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It's official: Pfizer buys Pharmacia
Nine months after announcement, maker of Lipitor, Viagra snags Rogaine, Celebrex, Xanax, Nicorette.
April 16, 2003: 2:52 PM EDT

NEW YORK (CNN/Money) - Pfizer said Wednesday that it officially bought Pharmacia, creating a drug company with $46 billion in annual sales and sought-after treatments for impotence, high-cholesterol, arthritis, glaucoma and depression.

The closing of the $60 deal solidifies Pfizer's lead as the No. 1 drug maker, capping a growth-by-acquisition run for Pfizer that began three years ago with its purchase of Warner-Lambert.

The new Pfizer (PFE: Research, Estimates) isn't just the largest drug company by sales. Its $256 billion market value makes it No. 3 behind only General Electric and Microsoft. At $7 billion, its research budget also tops all rivals.

But Pfizer stock has made little progress since the deal was announced last July as investors question whether a company this big can keep growing.

The merged company will hold about 11 percent of the world's market for prescription drugs, behind Britain's GlaxoSmithKline Plc, which has a 7 percent share.

Purchased in 2000, Warner Lambert offered Lipitor, the cholesterol drug that brought Pfizer an industry record $7.9 billion in sales last years.

Pharmacia brings Rogaine for hair loss and Nicorette, the gum designed to wean smokers from cigarettes. It has a glaucoma treatment, Xalatan, an anxiety treatment, Xanax, and the leading overactive bladder treatment, Detrol.

Pharmacia fills a void of Pfizer's with Camptosar, a treatment for colorectal cancer. The acquisition will also give Pfizer control over arthritis drug Celebrex, which the companies have sold jointly since 1998. It also gives Pfizer Eplerenone, a heart disease treatment.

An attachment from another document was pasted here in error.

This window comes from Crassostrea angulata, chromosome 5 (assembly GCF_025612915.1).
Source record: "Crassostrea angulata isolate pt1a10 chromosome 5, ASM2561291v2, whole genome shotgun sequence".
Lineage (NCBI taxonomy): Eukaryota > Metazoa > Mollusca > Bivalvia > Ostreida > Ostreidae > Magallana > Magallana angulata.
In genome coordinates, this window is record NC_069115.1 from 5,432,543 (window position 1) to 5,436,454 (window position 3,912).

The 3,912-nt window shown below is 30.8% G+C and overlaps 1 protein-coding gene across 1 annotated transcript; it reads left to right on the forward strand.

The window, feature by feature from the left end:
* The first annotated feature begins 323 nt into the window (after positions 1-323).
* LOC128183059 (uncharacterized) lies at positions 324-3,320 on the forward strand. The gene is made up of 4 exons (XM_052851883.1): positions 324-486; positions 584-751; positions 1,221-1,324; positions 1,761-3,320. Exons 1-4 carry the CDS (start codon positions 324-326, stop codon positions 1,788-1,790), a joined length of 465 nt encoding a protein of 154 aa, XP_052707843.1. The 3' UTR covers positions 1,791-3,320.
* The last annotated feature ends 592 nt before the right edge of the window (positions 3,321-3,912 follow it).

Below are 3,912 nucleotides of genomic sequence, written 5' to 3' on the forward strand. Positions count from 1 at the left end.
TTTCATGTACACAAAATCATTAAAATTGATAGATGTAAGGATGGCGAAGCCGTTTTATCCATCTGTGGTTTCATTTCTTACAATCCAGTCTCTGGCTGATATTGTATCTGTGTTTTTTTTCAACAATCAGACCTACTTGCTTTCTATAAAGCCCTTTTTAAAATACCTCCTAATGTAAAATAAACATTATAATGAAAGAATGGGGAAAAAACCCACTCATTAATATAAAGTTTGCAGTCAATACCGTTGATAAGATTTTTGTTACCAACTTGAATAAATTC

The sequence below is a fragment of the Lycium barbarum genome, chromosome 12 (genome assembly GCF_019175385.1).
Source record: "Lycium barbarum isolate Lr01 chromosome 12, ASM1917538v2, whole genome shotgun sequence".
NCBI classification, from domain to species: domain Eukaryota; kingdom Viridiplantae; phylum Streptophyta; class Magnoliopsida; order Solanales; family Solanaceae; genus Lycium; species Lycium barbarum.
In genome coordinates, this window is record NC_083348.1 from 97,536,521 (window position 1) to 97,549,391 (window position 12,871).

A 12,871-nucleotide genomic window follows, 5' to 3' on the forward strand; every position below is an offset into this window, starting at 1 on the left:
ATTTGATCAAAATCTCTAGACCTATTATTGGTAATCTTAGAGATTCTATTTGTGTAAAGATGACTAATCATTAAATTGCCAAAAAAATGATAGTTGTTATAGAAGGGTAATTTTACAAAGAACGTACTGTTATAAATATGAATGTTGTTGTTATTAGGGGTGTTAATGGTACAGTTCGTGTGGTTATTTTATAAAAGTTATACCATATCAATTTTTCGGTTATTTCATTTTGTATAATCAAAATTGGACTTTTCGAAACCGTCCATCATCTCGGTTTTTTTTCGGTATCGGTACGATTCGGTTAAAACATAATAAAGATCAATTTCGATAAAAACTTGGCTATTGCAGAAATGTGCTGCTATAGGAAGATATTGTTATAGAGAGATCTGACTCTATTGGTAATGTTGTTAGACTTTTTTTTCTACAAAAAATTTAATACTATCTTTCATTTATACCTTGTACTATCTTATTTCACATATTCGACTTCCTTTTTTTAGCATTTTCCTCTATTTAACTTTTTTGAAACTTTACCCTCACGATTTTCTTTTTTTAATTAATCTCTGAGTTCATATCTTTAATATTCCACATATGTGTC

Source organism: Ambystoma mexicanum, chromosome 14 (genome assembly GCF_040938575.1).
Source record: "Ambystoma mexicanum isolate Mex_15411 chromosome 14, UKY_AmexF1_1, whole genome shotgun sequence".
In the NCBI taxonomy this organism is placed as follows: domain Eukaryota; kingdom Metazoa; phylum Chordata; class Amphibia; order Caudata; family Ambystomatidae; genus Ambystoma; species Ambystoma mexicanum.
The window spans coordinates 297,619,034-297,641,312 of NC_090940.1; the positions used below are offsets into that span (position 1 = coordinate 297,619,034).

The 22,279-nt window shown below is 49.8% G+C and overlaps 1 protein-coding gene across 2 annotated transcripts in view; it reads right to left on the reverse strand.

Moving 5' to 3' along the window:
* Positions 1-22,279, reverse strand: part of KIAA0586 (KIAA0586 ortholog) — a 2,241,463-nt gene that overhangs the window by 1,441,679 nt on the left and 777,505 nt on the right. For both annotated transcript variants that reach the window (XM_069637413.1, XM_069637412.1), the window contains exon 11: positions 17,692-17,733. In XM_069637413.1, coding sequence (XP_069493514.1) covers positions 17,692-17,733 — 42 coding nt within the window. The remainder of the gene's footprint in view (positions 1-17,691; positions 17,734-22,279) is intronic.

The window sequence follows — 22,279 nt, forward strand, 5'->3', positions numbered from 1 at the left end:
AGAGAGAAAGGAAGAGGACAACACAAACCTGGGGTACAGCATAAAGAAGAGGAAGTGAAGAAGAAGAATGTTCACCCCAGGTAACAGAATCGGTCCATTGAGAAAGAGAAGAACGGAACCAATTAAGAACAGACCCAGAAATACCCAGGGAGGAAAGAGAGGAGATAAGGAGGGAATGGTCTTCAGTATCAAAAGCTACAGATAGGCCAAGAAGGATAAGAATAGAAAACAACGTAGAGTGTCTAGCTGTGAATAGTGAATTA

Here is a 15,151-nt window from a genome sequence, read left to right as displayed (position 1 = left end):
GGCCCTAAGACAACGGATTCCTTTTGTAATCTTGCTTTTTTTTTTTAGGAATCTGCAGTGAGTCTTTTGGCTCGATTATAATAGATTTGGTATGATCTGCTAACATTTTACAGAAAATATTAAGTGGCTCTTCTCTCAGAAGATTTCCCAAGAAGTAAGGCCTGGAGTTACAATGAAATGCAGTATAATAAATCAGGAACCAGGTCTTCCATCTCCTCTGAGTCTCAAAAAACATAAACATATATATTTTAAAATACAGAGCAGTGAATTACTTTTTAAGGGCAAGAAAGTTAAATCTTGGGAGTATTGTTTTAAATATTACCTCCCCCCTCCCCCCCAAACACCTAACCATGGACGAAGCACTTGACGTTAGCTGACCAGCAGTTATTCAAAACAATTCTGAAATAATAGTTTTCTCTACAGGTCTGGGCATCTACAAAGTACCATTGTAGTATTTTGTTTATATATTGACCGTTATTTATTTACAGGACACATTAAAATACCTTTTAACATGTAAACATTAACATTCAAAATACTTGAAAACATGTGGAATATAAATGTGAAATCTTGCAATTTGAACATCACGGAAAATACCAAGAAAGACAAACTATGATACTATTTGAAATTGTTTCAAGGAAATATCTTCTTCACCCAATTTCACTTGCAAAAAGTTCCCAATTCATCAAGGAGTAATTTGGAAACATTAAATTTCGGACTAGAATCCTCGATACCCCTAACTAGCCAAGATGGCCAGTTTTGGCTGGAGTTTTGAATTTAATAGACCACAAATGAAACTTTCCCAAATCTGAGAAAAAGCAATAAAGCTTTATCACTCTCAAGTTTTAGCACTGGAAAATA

"On any given day, we estimate that nearly 40 million people around the world are treated with a Pfizer medicine," Pfizer's Chief Executive Officer Hank McKinnell said in statement.

Fred Hassan, Pharmacia CEO, has said he will not be joining Pfizer.

Pfizer's is the biggest deal to close since Nov. 18, 2002, when Comcast competed the purchase of AT&T's broad band unit for $72 billion, according to Thomson Financial.

The closing of the deal, announced last July, was pushed back several times as Pfizer sold a series of treatments to satisfy anti-trust regulators on both sides of the Atlantic.

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New York-based Pfizer makes Zoloft, to treat depression, and the erectile dysfunction drug Viagra, the heart drug Norvasc, and over-the-counter remedies including Rolaids, Benadryl, Listerine and Sudafed.

Pharmacia shareholders get 1.4 Pfizer shares for each Pharmacia share they own. Pfizer stock fell 53 cents to $31.68 Wednesday afternoon.

Efficiencies from the deal, Pfizer said, will save $2.5 billion in 2005.

The closing of the deal brings an end to Pharmacia, which started as a Sweden-based company and merged with U.S. drugmaker Upjohn in 1995 to become Pharmacia & Upjohn. It moved its headquarters first to England and then to Peapack, New Jersey in 1998.  Top of page

-- Reuters contributed to this report

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